A narrative is any story or account that presents connected events. Your website is a narrative: the way a user traverses through a site's pages is the story that gets built for them. There are lots of ways to create a narrative, but the best experiences are natural ones.
Narrative experience in a website isn't new ground. There's been an explosion in websites that utilise long-form scrolling homepages. I think the main reason for this is companies' desire to tell their stories. Keeping things 'above the fold' has stopped being a deal breaker for website designs and the primary reason for breaking this mould is narrative.
Don't be unaware
Whether you create it purposefully or not, a website has a narrative. If a user comes to your site, scrolls and goes through a couple of pages, that is the story for them. All things lend to the narrative. It could be the writing itself, but often it's the partnership between the content and interactions. How users get to the content, view it, scroll it or catalogue it, will also all lend a hand in shaping their interpretation of what you are trying to say to them. Make sure to weave your personal or business goals into that narrative, too.
Don't force it
A natural inclination is to try to force a narrative. It isn't super-hard to pay attention to the story that's being told as you design a website, but it can get difficult if it's forced. Something as simple as the way you show off your products or the work your company has done can be the central narrative you build on. Delivering those things in an interesting way is the backbone of a strong story.
Here are five examples to check out...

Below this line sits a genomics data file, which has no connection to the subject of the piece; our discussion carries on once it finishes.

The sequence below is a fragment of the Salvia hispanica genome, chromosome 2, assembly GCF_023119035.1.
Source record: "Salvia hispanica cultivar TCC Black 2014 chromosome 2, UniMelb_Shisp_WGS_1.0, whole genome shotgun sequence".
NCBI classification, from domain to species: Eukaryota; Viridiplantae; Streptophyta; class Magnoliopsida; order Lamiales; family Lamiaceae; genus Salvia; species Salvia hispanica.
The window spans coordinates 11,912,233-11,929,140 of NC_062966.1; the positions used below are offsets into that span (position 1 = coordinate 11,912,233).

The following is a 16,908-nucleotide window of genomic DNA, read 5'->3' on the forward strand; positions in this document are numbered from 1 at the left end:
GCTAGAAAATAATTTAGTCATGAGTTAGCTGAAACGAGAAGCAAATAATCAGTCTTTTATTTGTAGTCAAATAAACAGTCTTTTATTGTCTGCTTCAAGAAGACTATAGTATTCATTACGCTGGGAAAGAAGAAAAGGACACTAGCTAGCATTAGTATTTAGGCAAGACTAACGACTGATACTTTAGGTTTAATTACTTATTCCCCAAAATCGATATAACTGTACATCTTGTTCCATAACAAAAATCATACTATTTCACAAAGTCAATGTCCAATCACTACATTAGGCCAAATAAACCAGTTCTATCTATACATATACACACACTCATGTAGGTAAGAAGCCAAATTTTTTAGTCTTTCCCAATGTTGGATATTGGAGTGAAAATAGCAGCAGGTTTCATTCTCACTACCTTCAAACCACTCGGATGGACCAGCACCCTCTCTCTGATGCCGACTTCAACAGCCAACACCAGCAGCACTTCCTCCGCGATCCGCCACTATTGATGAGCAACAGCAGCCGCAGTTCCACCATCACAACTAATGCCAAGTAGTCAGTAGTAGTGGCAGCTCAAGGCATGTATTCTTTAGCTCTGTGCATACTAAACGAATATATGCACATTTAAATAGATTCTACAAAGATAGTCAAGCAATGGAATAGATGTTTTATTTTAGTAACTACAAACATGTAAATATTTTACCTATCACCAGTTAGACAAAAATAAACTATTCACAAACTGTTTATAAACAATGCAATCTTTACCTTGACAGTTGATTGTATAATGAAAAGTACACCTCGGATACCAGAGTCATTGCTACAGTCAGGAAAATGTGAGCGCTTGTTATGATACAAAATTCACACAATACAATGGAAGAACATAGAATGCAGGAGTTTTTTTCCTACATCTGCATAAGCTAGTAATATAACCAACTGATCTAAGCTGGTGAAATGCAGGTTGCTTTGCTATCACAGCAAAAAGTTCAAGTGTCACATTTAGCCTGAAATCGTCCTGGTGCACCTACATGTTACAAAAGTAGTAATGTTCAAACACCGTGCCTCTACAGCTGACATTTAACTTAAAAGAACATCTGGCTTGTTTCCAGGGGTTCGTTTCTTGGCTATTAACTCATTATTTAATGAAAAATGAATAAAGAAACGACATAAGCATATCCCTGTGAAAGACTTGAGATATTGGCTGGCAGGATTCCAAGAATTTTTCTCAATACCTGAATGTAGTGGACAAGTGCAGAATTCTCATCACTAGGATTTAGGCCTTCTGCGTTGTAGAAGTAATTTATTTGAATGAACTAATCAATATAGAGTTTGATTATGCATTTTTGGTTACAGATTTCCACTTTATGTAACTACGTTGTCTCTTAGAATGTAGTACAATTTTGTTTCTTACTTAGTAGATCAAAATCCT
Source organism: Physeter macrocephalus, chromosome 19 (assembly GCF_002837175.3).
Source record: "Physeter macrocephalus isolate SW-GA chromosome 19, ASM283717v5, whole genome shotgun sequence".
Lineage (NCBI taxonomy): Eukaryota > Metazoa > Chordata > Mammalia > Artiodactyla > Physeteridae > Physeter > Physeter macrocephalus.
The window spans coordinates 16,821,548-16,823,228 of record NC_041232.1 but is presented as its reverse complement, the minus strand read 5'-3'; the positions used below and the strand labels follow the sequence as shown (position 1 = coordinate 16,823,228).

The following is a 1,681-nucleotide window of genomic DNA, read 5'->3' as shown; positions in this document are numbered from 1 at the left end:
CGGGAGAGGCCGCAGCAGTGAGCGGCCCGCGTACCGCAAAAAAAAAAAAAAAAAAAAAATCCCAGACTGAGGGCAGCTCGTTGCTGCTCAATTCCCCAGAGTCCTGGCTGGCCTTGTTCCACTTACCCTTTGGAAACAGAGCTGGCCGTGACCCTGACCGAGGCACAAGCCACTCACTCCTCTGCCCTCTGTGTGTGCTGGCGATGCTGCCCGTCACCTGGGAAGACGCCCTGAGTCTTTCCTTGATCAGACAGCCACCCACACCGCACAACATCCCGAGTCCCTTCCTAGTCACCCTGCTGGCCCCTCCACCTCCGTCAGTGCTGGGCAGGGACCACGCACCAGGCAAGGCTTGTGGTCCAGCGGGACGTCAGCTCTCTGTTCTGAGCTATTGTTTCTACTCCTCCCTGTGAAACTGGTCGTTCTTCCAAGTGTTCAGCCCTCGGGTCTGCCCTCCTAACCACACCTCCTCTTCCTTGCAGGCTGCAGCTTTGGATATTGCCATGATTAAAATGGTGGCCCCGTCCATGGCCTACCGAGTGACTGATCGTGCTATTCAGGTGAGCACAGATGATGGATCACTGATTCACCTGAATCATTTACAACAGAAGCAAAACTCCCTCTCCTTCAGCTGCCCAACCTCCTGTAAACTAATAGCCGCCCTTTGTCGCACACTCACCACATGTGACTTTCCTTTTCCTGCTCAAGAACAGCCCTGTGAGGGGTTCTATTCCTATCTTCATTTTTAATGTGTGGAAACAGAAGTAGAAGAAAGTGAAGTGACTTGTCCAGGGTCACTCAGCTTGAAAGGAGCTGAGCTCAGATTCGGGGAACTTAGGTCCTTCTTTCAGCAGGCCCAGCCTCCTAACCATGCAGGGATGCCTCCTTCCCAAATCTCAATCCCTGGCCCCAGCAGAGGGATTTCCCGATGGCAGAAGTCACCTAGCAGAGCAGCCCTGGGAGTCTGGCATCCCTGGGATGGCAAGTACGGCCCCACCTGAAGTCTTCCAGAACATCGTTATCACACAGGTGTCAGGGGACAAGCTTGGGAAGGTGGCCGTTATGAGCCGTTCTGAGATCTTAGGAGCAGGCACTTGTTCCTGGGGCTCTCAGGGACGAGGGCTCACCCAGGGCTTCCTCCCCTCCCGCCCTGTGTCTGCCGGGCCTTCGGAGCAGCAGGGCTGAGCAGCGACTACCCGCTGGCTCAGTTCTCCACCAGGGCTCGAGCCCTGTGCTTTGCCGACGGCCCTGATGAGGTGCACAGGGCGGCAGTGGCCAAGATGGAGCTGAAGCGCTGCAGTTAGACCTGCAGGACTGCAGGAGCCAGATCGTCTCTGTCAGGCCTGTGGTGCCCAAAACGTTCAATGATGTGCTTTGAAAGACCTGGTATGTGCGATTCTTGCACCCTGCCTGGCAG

The web design company Bold uses a clear statement to describe who they are. It puts its recent work front and centre as the story of their company.
02. The Haberdash Fox
Online store The Haberdash Fox sells cool stuff. It tells you the story of how cool its stuff is by using clever headlines and revealing products as you scroll down the pages.
The creative agency Playground tells you its core values by way of literally having it written in blocks of story with supporting animations as you scroll down.
04. Shun Cutlery
The cutlery store Shun Cutlery gives you a back story on each product and then reinforces that by letting you look upon the blades as if they are each pieces of art.
05. MailChimp Gather
The SMS messaging app by MailChimp Gather shows you how to use the app as the central narrative on its homepage, reducing users' confusion and promoting them to think about how they will use it.
Words: Gene Crawford
Gene's mission is to work tirelessly at providing inspiration and insight for developers. His projects include www.unmatchedstyle.com and conferences such as www.convergese.com. This article originally appeared in net magazine issue 245.